"That must have been hard," Vella said, and now her voice is genuinely sympathetic, without any of her earlier sarcasm.

"Yeah," Alex said shortly, closing his eyes against that particular set of memories: his father's translucent skin his mother's difficulty walking his father's fall down the ladder his mother's headaches

(Someone is standing with him in the water. Someone is saying, But why go back, Alex? There's nothing left for you inside any longer. It's not necessary. I'll tell everyone here in a way that they'll understand. It'll be fine. A hand reaching up, a familiar weight on his shoulder.)

"That's why I went into cryo-sleep," Alex said. "Because after they died, there wasn't anything left for me here."

He reached back and threw the peach pit as hard as he could. It flew high and fast and then fell, like a stone, into the sand.

The seagulls sang overhead.

"And what about now?" Vella asked.

"You found my circuit router," Alex said. "I might be able to make more progress in making repairs to my ship."

"And then?"

"Everyone on Loruna is probably long dead by now. So there's probably no point in continuing our mission." He ran a hand through his hair. "I don't know."

"I guess..." Vella said slowly, "I guess you can do whatever you want."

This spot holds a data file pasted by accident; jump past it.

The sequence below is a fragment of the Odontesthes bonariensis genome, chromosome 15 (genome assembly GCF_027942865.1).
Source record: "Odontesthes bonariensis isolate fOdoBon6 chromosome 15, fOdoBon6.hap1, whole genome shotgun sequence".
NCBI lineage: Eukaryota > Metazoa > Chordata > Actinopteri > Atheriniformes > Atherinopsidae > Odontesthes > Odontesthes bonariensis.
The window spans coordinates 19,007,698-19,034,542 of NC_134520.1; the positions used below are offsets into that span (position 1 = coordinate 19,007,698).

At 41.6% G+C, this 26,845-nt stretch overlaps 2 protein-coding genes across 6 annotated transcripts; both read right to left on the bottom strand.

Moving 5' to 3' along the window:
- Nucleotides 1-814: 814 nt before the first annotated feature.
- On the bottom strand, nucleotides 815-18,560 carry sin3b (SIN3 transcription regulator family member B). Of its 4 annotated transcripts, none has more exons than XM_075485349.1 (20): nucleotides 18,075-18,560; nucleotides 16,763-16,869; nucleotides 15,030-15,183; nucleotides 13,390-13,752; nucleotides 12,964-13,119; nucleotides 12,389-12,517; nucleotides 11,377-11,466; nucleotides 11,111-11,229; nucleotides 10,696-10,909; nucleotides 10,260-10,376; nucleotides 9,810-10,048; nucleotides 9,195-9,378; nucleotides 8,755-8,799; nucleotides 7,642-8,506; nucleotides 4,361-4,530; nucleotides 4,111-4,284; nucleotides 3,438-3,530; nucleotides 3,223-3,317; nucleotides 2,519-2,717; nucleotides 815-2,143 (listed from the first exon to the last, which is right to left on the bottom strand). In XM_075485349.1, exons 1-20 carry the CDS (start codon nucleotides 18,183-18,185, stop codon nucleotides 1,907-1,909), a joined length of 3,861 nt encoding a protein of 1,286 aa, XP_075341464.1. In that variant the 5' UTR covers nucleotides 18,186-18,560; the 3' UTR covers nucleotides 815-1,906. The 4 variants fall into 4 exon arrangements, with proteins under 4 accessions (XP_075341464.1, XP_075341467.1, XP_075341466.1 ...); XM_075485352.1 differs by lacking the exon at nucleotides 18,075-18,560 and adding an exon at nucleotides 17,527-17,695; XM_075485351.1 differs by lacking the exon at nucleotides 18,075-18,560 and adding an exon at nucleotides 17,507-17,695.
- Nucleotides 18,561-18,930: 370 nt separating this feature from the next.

Alex smiled grimly. "In my experience, that can be pretty difficult to figure out. Does anybody really know what they want?"

"Well," Vella said as she pushed herself to her feet. "I generally know what I want to do, and then I do it." She absently squeezed the edge of her dress with her peach-sticky fingers as she turned to look up at the temple of Alex's erstwhile divinity. "I mean, first I'm going to kill Mog Chothra. And then I'm going to go past the Plague Dam and find out where the other Mogs come from. And then I'm going to kill them. So that should keep me pretty busy for a while."

Alex stared up at her.

(Don't let them touch you, his mother had said.)

(They don't appreciate you, the cello had said. Nobody understands you.)

(He had climbed into the cryo-sleep chamber and slid shut its door. He was alone, as always. He felt along the inside of the door and tapped out the sequence of chimes that would initiate the cryo-sleep procedure. He was alone, as he deserved.)

"I could come with you," he said. "I mean. If you wanted. But I might be able to help."

She shrugged, only half paying attention as she surveyed the horizon. "Sure. You can come."

"If I get my ship working again, I might be able to take you to the Plague Dam."

"Okay," Vella said. "But even if you can't get it working, I'm still going to the Plague Dam, one way or another. How are you at figuring out directions?"

"I mean, I have a compass? So..." Alex paused, "pretty good at that, I think? Not to brag, but I can definitely figure out which way is north."

"All right, you're in," Vella said. "Welcome to my quest." She looked at him with a smile. "Maybe you can do some 'god' stuff on the way."

"No," Alex said as he gazed up at her from the base of his temple's steps. "Much better to be a regular man, I think. Much better to be a member of this world."